March 31, 2007
‘Hyacinths’, pastel drawing (with plant in foreground)
This one is hot off the press, you can still smell the fixative spray. The flowers were imperceptibly opening even while I was drawing it. As I wrote in the previous post, teaching is getting me back to drawing again. And E, my 10 year old student brought in an example of art she liked . In helping her understand the technique involved, I got fired up to loosen up a little with my own approach to drawing.
The aim here wasn’t at all to do something super-realistic, and the color match was more coincidence than intent. I was moved by the almost black purples, and the purple buds with a tinge of green, and I was anxious to use some of the deep dark rich new pastels I’d bought.
I discover repeatedly, that the work I am happiest with is where I am just being me and drawing. And not trying. Has anyone been gradually led, as I have, to the discovery that being oneself is actually enough? It seems that I receive the most of what I want- creating beauty, fulfilling an intent, being valued, when I am not striving for anything. Often the things I just toss off seem to carry the imprint of all the years of discipline and craft, and stand solid by themselves. Sure, there is a small effort and some work involved in a drawing such as ‘Hyacinths’, but the main element is in receiving what is there and being in relationship with the subject. Sting said that he experienced song writing as a sort of grace, as a standing back, getting out of the way and receiving his songs.
Artists work with gifts. The blooming hyacinth is a gift, and the joy of seeing and communing with it and being able to reach into a box of varied colors and play with the light, shadow and purple-greens is a gift. And finally, showing it to someone and having them be touched by it completes the circle, ….or opens up a whole new field of communion to explore together.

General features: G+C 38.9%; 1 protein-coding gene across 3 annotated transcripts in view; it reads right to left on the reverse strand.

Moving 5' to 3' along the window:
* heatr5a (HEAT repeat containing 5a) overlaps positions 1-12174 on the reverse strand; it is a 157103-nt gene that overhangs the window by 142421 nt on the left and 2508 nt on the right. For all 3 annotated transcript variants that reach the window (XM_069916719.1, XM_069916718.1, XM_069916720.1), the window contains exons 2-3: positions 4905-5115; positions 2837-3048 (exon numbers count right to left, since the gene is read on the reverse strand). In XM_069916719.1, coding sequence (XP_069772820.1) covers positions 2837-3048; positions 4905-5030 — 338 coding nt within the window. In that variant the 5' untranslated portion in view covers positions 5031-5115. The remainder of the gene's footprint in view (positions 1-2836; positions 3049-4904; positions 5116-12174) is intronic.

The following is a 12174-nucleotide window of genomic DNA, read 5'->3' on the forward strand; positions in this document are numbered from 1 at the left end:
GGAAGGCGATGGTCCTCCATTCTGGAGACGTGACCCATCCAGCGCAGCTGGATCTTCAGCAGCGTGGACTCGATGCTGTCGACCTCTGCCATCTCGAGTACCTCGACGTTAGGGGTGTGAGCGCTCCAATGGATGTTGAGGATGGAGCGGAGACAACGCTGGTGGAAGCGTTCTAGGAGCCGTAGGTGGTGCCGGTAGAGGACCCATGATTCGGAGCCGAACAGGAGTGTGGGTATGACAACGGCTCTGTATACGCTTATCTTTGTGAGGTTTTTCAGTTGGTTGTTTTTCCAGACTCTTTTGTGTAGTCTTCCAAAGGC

March 31, 2007
Recently I’ve begun taking on private art students again after a long period of not teaching. It is incredibly stimulating to my own art; I’ve rediscovered the delight of drawing simply for the joy of it. My Friday afternoon student is 10 years old and horse crazy, as I was at that age. We discovered that here in Holland, she had the Dutch version of Walter T. Foster’s, ‘How to draw Horses’ book. It was the same one I had as a child, and it was one of the few books I rescued from our old house in Pittsburgh after my father died. So I showed it to her and we had fun looking at the similarities and telling each other which horses we’d already drawn!
One of the things I enjoy about her in regards to her art is that she is fearless. She tackles each new drawing with the assurance that she can do it. Through her, I see how years of ‘being an artist’ can sometimes be the worst thing for one’s art-I mean one’s real, close-to-the-bone and soul art. The art that has nothing to do with galleries, trends, or superficial identity. I am reminded that being oneself is sometimes the most important ingredient in making art because it produces something authentic.